Music Therapy for Tinnitus
Can music stop that ringing in your ears?
In Brain Sense, I tell the story of Tim, the eccentric electronics genius who is plagued with tinnitus. Like most of the 50 million Americans who complain of an annoying ringing in the ears, Tim suffers and bears. He's learned to live with tinnitus, but some 1-2 million of his fellow sufferers have tinnitus so severe that it interferes with their daily lives. Tinnitus is more than an annoyance. It can induce depression, anxiety, insomnia, and other symptoms that run the gamut from unpleasant to downright life-threatening.
People with tinnitus sense a sound in the ears or head that comes from no external source. The sound varies among individuals, often described as ringing, buzzing, chirping (like crickets), whistling, or humming. Most of the sounds are high-pitched and loud. The sounds of tinnitus may be heard in one ear only, both ears equally, or one ear more than the other.
Although tinnitus if often associated with hearing loss, it need not be a problem in the ears. Instead--in many cases, anyway--the problem lies in the brain--specifically in the region called the auditory cortex. Recently, researchers at Henry Ford Hospital used magnetoencephalography (MEG) to compare brain activity in 17 patients with tinnitus and 10 patients without tinnitus.
The imaging showed that tinnitus patients with ringing in one ear experienced increased brain activity in the auditory cortex on the opposite site of the brain (that is, left-ear tinnitus is associated with increased activity in the right auditory cortex and vice versa). Patients who experienced ringing in both ears showed heightened activity in the auditory cortices on both sides of the brain.
Various treatments have been tried for tinnitus (I report on quite a few in Brain Sense), and some produce better results than others do. But to date, no one has come up with a definitive "cure," and some of the treatments are so time-consuming and burdensome that many tinnitus sufferers reject them. Now German researchers have reported a kind of music therapy that could develop into a simple, cheap, and pleasant form of tinnitus treatment.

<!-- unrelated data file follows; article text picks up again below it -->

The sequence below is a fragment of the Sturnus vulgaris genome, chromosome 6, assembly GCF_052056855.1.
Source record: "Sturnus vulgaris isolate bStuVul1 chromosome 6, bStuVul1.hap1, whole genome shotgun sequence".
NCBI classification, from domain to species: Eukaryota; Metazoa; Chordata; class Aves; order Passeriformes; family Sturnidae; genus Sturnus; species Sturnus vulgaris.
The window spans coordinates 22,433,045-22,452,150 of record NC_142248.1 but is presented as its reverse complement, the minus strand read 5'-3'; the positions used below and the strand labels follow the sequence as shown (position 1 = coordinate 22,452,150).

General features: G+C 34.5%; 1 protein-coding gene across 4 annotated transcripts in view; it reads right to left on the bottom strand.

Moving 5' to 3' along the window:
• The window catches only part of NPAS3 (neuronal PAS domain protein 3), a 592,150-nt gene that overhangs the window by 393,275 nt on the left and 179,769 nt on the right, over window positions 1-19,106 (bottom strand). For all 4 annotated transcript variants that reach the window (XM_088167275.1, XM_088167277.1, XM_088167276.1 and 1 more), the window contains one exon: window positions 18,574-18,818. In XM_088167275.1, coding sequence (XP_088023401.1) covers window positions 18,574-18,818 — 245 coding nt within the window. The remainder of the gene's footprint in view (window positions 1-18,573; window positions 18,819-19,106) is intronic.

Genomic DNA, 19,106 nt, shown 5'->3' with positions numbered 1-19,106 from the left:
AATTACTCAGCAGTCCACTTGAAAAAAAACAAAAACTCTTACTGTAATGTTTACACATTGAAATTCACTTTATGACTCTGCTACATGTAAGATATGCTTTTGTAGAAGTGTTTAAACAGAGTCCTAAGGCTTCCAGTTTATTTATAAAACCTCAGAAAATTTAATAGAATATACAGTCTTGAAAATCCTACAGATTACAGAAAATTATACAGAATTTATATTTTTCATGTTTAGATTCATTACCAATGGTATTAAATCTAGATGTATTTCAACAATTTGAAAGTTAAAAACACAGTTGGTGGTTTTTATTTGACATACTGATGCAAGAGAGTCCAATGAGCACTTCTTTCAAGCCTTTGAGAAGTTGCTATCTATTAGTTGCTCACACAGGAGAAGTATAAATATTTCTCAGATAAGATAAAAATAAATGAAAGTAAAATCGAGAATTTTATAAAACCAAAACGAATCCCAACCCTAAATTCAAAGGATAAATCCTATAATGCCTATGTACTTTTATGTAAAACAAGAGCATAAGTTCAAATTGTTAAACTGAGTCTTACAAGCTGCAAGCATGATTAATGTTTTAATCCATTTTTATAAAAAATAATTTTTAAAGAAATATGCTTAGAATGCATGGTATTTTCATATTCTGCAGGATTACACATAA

Christo Pantev and his team at the University of Muenster took each patient's favorite music and removed from it the audio frequencies that matched the individual's tinnitus. In other words, this so-called "notched" music contained no energy in the frequency range surrounding the individual's tinnitus frequency.
After one year of listening to their favorite notched tunes, test subjects reported a significant decrease in the loudness of their ear ringing, compared to a matched group of tinnitus patients who listed to placebo (unaltered) music. What's more, brain scans revealed reduced activity in the auditory cortex corresponding to the tinnitus frequency.
I've listened to samples of the altered and unaltered music, and to tell you the truth, I can't tell much difference. But then I don't have tinnitus. But if you do, you may be hoping that you can push a button right this minute to download a tinnitus-curing MP3. I'm afraid you'll have to wait a while. The sample size for this research study was small, and the music had to be custom-made to each individual's needs. If the research continues and the therapy delivers on its promise, you'll probably be buying prescription music, not an over-the-counter cure-all.
Still, there may come a time when tinnitus sufferers like Tim (and you?) won't need to fight that annoying ringing in the ears. Relief may be just a song or two away.
"My Ears Are Ringing," Chapter 23 in Brain Sense.
For more on the Henry Ford MEG Study, see "The New Buzz on Detecting Tinnitus."
For more on the German music therapy, see
Hidehiko Okamoto, Henning Stracke, Wolfgang Stoll, and Christo Pantev.
Listening to tailor-made notched music reduces tinnitus loudness and tinnitus-related auditory cortex activity. PNAS published online before print December 28, 2009.